Brahms Piano Pieces from Texas
Precious Piano Pieces
New Bern, NC – In his usual self-depreciating way, Johannes Brahms wrote to his friends of a "tiny, tiny piano concerto with a tiny, tiny wisp of a scherzo" and of "a bunch of little piano pieces."
History reveals that from its opening horn call with the piano soon taking over the proceeedings to its "child-like" finale, the Piano Concerto No.2 by Brahms is one of those lonumental- and still popular- works for piano and orchestra. That it's also one of my favorites probably shouldn't color this review, but sometimes I can't help myself.
Not only do I love this concerto. The performance here by Montreal-born pianist Marc-Andre Hamelin and the Dallas Symphony Orchestra, under the direction of Andrew Litton has kept me under its spell for the last couple of weeks.
Brahms (1833-97) completed his second concerto in 1881 near his adopted home city of Vienna. It's in four movements instead of the usual three for a concerto,and begins with a plaintive horn call that the piano seems to take over even before the horn player has a chance to finish.
The second movement- the 'extra" one- is even more powerful than the first, with the piano gushing out its opening theme before the orchestra comes in to calm the soloist.
The warm sounds of the solo cello- played here by Christopher Adkins-begins the beautiful third movement, while the pianist get a much-needed rest after the previous workout. When the pianist does arrive, it's with soothing music that fits the character of the cello's theme.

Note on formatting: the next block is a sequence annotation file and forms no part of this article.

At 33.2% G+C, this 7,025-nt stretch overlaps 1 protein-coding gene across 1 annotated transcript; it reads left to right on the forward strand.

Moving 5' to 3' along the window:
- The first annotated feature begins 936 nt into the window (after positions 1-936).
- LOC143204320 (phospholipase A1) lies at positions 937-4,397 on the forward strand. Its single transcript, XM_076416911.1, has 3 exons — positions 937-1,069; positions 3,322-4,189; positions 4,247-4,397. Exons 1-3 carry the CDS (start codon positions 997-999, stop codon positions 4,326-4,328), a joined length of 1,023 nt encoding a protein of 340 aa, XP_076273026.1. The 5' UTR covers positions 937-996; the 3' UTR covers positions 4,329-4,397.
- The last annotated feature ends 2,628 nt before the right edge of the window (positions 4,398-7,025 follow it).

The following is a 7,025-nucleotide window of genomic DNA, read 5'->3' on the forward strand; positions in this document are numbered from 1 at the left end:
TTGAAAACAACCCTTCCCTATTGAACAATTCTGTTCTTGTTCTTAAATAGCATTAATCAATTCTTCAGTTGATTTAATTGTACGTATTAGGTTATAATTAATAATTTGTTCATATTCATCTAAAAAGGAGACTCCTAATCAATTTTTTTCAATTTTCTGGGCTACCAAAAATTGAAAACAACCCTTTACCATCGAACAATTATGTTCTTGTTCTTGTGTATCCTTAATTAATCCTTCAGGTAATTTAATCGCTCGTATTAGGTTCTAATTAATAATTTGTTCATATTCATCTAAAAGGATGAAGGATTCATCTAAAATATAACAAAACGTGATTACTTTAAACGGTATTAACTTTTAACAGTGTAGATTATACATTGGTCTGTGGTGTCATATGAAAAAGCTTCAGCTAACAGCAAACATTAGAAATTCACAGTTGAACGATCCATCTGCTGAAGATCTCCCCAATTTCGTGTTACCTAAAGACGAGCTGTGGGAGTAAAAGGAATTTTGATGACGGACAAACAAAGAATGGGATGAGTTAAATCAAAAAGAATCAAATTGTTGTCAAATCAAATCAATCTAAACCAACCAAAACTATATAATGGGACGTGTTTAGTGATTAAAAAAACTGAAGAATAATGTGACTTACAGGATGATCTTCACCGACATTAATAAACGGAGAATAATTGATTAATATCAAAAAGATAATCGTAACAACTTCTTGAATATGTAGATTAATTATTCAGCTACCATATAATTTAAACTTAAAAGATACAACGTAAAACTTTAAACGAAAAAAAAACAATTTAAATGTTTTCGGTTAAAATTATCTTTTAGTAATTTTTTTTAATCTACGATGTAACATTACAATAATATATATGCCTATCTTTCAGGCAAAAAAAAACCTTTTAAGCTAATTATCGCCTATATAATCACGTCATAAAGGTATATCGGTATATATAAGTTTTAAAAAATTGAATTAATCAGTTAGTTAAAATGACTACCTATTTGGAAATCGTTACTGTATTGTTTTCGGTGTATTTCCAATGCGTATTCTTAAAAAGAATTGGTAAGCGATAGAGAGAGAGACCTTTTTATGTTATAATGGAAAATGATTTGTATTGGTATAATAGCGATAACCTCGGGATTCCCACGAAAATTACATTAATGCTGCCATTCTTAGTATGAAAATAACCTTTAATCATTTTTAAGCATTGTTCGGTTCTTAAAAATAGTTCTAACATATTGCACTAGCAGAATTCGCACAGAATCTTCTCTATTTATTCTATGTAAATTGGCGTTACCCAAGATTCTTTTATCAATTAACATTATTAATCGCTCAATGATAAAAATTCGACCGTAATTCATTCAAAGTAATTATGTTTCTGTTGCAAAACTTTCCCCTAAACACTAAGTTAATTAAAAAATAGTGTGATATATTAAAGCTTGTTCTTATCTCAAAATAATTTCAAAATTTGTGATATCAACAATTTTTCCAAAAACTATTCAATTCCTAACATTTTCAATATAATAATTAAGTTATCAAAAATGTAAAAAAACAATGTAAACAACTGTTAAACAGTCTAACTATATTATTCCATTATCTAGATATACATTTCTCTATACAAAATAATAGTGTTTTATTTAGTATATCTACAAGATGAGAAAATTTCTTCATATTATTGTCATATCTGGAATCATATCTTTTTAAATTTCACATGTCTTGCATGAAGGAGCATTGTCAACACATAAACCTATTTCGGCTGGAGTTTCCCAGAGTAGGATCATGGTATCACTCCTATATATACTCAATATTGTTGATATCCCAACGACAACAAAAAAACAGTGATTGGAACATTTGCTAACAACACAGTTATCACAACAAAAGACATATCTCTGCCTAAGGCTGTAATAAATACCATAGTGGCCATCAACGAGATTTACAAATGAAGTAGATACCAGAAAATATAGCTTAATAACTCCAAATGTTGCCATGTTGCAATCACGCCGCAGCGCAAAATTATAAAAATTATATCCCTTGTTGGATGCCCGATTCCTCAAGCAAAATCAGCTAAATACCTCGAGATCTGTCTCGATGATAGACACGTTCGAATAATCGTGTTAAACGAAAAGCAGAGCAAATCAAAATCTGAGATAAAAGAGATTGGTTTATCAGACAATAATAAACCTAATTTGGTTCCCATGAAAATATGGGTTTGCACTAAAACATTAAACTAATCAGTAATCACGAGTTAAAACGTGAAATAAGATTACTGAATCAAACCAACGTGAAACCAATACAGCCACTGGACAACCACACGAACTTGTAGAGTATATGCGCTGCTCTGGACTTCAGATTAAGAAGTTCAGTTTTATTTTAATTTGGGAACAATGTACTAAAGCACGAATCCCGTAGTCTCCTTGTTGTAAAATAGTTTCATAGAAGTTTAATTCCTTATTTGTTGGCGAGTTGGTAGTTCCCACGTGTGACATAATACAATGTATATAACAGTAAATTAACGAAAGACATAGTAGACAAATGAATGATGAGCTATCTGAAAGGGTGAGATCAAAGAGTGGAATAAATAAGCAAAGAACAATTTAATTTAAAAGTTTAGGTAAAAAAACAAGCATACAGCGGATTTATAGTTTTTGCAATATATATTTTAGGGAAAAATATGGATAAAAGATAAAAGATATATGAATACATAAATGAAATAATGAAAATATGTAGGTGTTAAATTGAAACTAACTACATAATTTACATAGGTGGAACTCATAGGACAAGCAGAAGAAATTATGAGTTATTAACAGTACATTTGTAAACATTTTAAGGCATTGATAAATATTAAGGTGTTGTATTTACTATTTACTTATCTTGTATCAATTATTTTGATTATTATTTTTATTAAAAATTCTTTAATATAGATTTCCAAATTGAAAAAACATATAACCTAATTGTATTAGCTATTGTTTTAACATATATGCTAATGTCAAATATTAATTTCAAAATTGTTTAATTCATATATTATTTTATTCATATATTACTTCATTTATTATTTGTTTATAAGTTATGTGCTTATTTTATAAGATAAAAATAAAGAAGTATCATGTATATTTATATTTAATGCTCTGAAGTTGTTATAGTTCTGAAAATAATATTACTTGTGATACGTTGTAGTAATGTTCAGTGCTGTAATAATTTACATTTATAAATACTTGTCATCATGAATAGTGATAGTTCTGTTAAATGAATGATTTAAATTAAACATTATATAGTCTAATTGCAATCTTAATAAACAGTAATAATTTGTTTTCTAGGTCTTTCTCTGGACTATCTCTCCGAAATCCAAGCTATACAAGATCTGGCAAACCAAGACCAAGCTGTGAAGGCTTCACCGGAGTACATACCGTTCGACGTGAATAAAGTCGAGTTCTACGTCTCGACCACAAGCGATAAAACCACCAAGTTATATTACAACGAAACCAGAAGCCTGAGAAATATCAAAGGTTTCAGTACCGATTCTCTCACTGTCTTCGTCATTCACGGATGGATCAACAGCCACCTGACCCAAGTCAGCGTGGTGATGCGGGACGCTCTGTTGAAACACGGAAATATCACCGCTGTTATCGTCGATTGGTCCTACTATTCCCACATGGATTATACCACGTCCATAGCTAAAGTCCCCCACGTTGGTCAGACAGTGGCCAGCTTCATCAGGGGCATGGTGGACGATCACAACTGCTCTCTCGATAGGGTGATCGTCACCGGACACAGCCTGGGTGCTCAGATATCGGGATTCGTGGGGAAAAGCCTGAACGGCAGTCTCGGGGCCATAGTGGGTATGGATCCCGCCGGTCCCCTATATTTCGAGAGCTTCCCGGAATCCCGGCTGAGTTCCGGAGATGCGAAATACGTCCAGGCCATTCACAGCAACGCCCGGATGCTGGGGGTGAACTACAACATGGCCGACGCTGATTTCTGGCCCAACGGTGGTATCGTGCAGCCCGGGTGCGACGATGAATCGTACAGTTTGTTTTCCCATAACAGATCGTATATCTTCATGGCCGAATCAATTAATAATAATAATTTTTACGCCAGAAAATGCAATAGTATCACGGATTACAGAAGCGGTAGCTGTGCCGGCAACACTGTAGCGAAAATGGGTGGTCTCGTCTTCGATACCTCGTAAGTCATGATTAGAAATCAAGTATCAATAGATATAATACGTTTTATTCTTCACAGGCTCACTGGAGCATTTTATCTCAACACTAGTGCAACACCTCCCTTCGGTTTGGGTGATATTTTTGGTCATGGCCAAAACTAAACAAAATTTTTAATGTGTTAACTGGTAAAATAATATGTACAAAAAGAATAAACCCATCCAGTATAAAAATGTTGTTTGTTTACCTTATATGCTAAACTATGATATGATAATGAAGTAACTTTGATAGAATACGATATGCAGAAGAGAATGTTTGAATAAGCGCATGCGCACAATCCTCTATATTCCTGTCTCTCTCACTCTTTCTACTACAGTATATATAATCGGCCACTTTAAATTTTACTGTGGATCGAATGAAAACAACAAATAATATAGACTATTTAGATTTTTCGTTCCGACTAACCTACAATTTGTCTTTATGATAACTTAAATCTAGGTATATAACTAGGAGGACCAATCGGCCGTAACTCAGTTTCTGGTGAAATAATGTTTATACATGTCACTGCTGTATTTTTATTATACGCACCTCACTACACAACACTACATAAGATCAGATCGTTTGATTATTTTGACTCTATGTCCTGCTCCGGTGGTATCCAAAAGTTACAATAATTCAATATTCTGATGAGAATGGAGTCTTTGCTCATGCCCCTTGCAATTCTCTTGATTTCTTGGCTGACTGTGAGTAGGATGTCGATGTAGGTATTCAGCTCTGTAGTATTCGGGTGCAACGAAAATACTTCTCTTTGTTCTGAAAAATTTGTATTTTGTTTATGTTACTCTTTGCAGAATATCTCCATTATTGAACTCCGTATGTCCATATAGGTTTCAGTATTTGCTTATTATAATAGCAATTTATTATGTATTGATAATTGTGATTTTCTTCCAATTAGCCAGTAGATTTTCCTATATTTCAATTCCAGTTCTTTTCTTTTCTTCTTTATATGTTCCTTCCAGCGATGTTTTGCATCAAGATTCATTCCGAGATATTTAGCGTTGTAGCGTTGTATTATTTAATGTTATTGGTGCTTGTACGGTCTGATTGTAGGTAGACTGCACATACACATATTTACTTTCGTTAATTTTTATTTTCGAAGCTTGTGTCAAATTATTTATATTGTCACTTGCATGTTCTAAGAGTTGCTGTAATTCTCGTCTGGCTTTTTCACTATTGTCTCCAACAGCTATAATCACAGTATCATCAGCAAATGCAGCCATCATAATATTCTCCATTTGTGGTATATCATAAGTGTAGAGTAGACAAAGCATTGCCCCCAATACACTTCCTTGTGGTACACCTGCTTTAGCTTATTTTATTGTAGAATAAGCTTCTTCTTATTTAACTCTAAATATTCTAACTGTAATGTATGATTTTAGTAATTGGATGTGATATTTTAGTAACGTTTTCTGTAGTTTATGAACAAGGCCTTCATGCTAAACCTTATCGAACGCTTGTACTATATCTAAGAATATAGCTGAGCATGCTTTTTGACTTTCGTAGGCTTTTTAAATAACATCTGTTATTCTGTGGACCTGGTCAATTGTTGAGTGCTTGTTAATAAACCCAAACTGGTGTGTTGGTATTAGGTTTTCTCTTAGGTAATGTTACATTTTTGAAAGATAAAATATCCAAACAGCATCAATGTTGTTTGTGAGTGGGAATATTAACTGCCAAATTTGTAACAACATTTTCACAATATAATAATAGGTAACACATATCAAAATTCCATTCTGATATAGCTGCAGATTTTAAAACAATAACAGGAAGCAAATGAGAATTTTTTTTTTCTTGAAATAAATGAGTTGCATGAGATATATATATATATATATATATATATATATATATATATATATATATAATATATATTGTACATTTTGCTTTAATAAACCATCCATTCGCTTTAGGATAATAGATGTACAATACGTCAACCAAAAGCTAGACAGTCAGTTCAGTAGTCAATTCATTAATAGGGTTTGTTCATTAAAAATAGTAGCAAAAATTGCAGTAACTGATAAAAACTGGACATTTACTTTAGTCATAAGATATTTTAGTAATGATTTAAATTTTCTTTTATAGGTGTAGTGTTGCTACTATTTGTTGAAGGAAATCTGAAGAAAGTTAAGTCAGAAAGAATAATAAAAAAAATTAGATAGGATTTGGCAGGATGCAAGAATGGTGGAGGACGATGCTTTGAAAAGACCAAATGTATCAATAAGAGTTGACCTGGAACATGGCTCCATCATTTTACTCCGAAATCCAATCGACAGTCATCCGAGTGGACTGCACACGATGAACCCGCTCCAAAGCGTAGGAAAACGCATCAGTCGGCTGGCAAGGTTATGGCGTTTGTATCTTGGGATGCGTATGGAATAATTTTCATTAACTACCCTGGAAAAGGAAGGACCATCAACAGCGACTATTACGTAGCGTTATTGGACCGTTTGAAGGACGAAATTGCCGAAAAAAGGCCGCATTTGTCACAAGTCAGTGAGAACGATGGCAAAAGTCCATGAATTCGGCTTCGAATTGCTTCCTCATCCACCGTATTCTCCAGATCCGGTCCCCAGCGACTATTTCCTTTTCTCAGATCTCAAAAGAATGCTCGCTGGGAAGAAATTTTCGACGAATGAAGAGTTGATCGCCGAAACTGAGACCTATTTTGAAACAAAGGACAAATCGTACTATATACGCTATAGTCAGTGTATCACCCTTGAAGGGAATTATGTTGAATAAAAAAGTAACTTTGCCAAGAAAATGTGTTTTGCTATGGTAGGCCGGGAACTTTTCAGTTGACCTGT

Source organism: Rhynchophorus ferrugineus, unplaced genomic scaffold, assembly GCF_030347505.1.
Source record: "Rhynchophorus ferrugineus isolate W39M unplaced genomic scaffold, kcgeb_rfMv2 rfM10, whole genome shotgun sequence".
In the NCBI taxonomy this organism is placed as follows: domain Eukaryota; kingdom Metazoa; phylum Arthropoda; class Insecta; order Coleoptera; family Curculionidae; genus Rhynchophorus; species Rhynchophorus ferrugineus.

The rippling music of the finale has been described as child-like in mood, although the skill necessary to play it is anything but simple. This exuberant music brings to a close one of the greatest of all piano concertos. While I'll never forget my old LP of of pianist Rudolph Serkin and the Cleveland Orchestra with conductor George Szell in this music. Hamelin, Litton, and the Dallas players turn in a more credible job.
Hamlin rounds out this CD with the Four Piano Pieces, Op 119, that date to 1896 and were the last piano works Brahms completed. There are three gentle intermezzi and a lively rhapsody.
The aging Clara Wieck Schumann- Robert Schumann's widow and Brahms'close friend- is quoted by Brahms biographer, Malcolm MacDonald, as describing the first gentle intermezzo a a "grey pearl. Do you know them? They look as if they were veiled and are very precious."
Indeed, all of this music can be desribed as precious,